Bangladesh has laid an essential foundation for a technology-driven and skill-based digital economy, a new report by UNCTAD says, but still needs to put in place a comprehensive national e-commerce strategy and improve delivery logistics.
In a statement, the United Nations Conference on Trade and Development (UNCTAD) said that a Rapid eTrade Readiness Assessment, completed by it at the request of the Bangladesh government, pinpoints improvements in telecommunications infrastructure, trade logistics, payment solutions, laws and regulations, skills development, and financing, that can accelerate e-commerce and spread the benefits throughout the economy.
“All commercial activities are going to be digital, and all current business laws, regulations and policies are to be made compatible with the digital commerce revolution,” the statement quoted Mustafa Jabbar, Bangladesh’s Minister for Post, Telecommunication and Information Technology, as saying after receiving the assessment.
“It is fantastic to see the great strides that Bangladesh has taken to prepare for a digital future. This e-Trade Readiness Assessment also recognises that there are growth and employment gains yet to be made by a comprehensive pivot to e-commerce,” Shamika N. Sirimanne, director of UNCTAD’s division on technology and logistics, said.
The report found that the government had supported public-private dialogue and collaboration in digitalisation matters “in an exemplary manner”. Its Digital Bangladesh initiative is part of its Vision 2021 national development plan and is supported by the A2I initiative currently led by the Information and Communication Technology (ICT) Division of the Jabbar’s ministry.
A2I is an umbrella initiative that has shepherded growth in the ICT sector and the overall digital economy ecosystem of the country. Since its inception in 2010, the information and communications technology sector in Bangladesh has grown at an astonishing average pace of 40 per cent a year.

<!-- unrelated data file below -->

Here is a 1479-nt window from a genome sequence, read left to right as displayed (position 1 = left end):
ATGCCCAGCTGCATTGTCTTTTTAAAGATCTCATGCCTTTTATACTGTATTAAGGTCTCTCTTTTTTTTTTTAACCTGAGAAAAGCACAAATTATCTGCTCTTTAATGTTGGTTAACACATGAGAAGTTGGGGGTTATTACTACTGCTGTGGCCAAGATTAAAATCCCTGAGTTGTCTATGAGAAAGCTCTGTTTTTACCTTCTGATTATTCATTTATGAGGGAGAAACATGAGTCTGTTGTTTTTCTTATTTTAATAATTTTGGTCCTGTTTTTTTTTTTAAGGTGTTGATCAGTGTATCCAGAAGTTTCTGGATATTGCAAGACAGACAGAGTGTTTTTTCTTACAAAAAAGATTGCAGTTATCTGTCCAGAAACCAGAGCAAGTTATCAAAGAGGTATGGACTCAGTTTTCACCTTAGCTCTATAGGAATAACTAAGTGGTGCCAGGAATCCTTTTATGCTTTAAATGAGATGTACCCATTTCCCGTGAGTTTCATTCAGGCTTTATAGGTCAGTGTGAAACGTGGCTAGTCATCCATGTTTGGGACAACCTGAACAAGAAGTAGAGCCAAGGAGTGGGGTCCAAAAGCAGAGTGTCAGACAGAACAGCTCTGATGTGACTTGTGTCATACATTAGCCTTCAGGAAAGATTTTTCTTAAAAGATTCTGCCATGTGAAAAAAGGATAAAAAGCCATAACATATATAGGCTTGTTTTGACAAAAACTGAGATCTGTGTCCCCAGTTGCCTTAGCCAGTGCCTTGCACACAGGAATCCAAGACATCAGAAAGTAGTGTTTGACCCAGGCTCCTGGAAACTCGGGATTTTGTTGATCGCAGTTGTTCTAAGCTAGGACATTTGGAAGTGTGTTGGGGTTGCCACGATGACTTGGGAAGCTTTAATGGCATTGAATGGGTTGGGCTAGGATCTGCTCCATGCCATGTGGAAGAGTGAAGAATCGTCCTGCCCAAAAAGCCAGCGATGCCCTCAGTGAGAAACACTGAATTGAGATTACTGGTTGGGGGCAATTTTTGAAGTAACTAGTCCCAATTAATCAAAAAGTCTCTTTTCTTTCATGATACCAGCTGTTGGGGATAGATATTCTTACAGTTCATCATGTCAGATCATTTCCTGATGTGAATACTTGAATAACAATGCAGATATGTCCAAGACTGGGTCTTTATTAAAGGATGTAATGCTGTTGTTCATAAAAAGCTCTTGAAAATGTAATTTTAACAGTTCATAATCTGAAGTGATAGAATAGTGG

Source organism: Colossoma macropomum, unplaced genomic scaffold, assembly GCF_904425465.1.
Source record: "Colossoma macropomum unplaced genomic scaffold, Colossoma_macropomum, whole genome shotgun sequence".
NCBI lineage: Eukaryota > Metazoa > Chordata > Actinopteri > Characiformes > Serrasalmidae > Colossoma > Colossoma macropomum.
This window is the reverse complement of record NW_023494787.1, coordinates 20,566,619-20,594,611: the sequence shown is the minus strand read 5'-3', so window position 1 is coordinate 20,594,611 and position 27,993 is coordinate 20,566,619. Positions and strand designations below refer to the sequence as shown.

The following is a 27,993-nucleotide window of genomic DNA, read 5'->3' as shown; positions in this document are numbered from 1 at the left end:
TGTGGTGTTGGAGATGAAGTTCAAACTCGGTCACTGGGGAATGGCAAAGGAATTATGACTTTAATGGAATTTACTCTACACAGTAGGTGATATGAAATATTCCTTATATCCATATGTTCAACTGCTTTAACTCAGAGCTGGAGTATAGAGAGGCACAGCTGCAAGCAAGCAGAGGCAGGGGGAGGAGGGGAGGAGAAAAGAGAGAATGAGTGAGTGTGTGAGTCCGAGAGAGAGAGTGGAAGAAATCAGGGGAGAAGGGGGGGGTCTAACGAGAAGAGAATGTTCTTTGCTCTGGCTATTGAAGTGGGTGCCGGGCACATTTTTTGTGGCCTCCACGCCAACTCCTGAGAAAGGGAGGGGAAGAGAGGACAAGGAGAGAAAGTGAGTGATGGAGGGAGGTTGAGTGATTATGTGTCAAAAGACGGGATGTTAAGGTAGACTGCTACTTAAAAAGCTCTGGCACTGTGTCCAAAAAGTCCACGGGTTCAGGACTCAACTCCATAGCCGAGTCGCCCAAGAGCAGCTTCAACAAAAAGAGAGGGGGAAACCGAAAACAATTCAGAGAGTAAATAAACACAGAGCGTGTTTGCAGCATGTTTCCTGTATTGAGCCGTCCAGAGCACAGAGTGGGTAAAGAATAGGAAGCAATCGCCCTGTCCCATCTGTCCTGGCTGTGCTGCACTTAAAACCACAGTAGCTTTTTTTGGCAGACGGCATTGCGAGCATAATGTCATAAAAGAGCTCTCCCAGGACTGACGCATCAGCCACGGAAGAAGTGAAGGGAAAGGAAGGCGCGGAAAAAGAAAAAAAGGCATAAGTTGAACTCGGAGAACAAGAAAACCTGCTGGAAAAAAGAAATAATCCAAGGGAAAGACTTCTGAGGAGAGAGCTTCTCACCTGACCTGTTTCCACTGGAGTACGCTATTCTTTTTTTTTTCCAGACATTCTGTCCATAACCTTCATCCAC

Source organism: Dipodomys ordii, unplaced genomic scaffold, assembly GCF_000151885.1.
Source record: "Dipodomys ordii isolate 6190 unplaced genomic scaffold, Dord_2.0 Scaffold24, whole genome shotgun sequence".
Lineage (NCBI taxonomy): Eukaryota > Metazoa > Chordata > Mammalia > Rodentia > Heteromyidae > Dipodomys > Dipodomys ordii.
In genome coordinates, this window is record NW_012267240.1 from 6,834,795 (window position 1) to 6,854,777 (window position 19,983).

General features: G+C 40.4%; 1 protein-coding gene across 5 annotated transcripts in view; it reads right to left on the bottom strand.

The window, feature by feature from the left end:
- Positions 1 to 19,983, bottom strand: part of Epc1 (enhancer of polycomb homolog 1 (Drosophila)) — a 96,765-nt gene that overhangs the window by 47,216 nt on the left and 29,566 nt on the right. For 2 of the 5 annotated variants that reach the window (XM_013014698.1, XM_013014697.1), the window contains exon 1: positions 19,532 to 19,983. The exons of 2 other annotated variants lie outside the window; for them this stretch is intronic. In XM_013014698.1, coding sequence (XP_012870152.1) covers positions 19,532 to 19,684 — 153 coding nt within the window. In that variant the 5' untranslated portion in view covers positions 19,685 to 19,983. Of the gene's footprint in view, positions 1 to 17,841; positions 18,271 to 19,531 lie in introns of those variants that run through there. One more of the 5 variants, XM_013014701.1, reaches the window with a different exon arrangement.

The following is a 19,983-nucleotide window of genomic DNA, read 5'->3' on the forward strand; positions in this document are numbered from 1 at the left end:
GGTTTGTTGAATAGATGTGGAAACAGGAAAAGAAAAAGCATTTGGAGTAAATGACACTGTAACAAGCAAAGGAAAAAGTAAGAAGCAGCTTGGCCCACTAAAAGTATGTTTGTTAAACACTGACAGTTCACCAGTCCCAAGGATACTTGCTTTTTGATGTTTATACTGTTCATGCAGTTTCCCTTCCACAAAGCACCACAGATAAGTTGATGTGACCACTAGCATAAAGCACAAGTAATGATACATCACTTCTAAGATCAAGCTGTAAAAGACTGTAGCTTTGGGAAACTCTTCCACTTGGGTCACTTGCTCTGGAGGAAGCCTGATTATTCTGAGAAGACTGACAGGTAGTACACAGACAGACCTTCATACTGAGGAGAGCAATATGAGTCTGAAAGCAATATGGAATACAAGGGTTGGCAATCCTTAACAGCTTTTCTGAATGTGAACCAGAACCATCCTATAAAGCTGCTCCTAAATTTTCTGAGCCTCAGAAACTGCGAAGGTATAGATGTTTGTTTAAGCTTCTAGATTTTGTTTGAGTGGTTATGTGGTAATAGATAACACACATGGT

The tech sector is a natural fit in the country’s development trajectory to create jobs for the 110 million under 35-year-olds in the nation of 160 million. With 65 per cent of Bangladesh’s people living in rural areas, connectivity remains a priority.
The report says support for e-commerce in a comprehensive national strategy – recognising all barriers to business from “an ecosystem perspective” – would help to increase the confidence of the general public in e-commerce, and to address the digital divide between urban and rural areas with higher priority. Improvements in trade logistics – such as better postal services and secure payment modes – are also required, it says.
The affordability of internet services is also a major concern for companies engaged in e-commerce, the report notes.
The Rapid eTrade Readiness Assessment of Bangladesh, funded by the Federal Ministry of Economic Cooperation and Development (BMZ), was presented to government representatives during an event on the opening day of UNCTAD’s eCommerce Week 2019. The fifth edition of the high-profile global gathering is taking place at the Palais des Nations, the UN’s office in Geneva, Switzerland from April 1 to 5. The theme of this year’s week, which comprised dozens of sessions, was “From Digitalisation to Development”.
Since the launch of the Rapid eTrade Readiness programme in 2016, UNCTAD has undertaken 17 assessments for Afghanistan, Bangladesh, Bhutan, Burkina Faso, Cambodia, Lao People’s Democratic Republic, Liberia, Madagascar, Myanmar, Nepal, Samoa, Senegal, Solomon Islands, Togo, Uganda, Vanuatu, and Zambia. With the support of key donors - Germany, the Enhanced Integrated Frameworks and the International Islamic Trade Finance Corporation - eight more countries will benefit from the programme in 2019.
The eTrade for all initiative, a multi-stakeholder partnership that helps developing countries find information and resources on e-commerce and the digital economy , supports the preparation of the Rapid eTrade Readiness Assessments.